Dying Light Platinum Edition has a release date, and Dying Light 2: Stay Human – Cloud Version has been confirmed
Dying Light Platinum Edition has a release date, and Dying Light 2: Stay Human – Cloud Version has been confirmed
While the first game is a port, sequel Dying Light 2: Stay Human – Cloud Version was announced for 4th February 2022, so for those willing to stream it’ll be ...
Today marks the start of the final phase of laptop distribution to students
Today marks the start of the final phase of laptop distribution to students
In this phase of the initiative, coordinated under the Government Laptop Distribution Programme, some 20,000 laptops which were procured by the Government, ...
The government is warning banking customers about Android malware that claims to help with tax refunds
The government is warning banking customers about Android malware that claims to help with tax refunds
The Drinik malware was reportedly used as a primitive SMS stealer back in 2016. CERT-In, though, suggested that it evolved recently as a banking Trojan, ...
COVID-19 toll on WVa eclipses worst US coal mine disaster
COVID-19 toll on WVa eclipses worst US coal mine disaster
Justice opens each of his weekly news conferences by reading the ages and home counties of every COVID-19 victim. He occasionally asks why the deaths aren’t ...
New LCD-5 flagship reference headphones, launched by Audeze
New LCD-5 flagship reference headphones, launched by Audeze
This pair of headphones clearly targets the audiophile community, as well as dedicated professionals who know that their ears like to hear when ...
Realme Narzo 50A run  reveals its innards Geek bench
Realme Narzo 50A run reveals its innards Geek bench
According to previously outed information, the Realme Narzo 50A will have a 6.5-inch display with a waterdrop notch, a 6,000 mAh battery, and a triple rear ...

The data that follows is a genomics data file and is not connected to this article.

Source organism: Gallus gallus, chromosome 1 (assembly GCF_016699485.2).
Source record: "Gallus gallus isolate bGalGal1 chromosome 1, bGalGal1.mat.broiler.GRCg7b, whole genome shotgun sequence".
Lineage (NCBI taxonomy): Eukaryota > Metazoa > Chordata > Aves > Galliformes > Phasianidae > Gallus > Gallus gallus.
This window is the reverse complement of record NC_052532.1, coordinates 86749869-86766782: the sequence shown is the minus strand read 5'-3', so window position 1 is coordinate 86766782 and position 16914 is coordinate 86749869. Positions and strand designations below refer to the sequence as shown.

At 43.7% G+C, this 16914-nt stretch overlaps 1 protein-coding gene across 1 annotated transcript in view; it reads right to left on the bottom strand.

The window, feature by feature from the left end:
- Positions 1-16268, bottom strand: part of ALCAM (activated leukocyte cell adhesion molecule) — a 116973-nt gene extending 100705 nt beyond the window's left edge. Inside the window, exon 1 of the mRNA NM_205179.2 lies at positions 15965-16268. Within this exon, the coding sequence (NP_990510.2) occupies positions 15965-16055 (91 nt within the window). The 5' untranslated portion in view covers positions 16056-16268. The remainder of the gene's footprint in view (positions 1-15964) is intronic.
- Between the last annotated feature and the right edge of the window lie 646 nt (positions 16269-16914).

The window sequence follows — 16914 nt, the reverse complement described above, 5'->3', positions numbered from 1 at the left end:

You’re not allowed to use the Apple Watch Series 7’s secret wireless dock
Apple Watch 7 rumors: Release date, price, possible new health features and more
Aspiring to make the best smartwatch even better, the Apple Watch 7 looks a bit different than its predecessors. Adopting smoother chassis curves and thinner ...
Bartomeu blames Laporta for Barcelona's poor financial management
Which encryption is likely to surpass the fastest Bitcoin?
What is Tether? According to Ethereum’s website, the purpose of this upgrade is to make Ether more scalable, more secure and more sustainable in relation to ...
Twitter Is Working To Resolve The Issue With Disappearing Tweets
Twitter Is Working To Resolve The Issue With Disappearing Tweets
However, this also means you could be mid-way through reading a tweet when the timeline refreshes and the tweet disappears suddenly. The more users are ...
UK Clashs for Truckers Amid Supply Woe
UK Clashs for Truckers Amid Supply Woe
The problems have several causes, but one stands out: There just aren’t enough truck drivers. The U.K. is short tens of thousands of drivers, as factors ...
Show next
Compsmag - Latest News from tech, business and health
Logo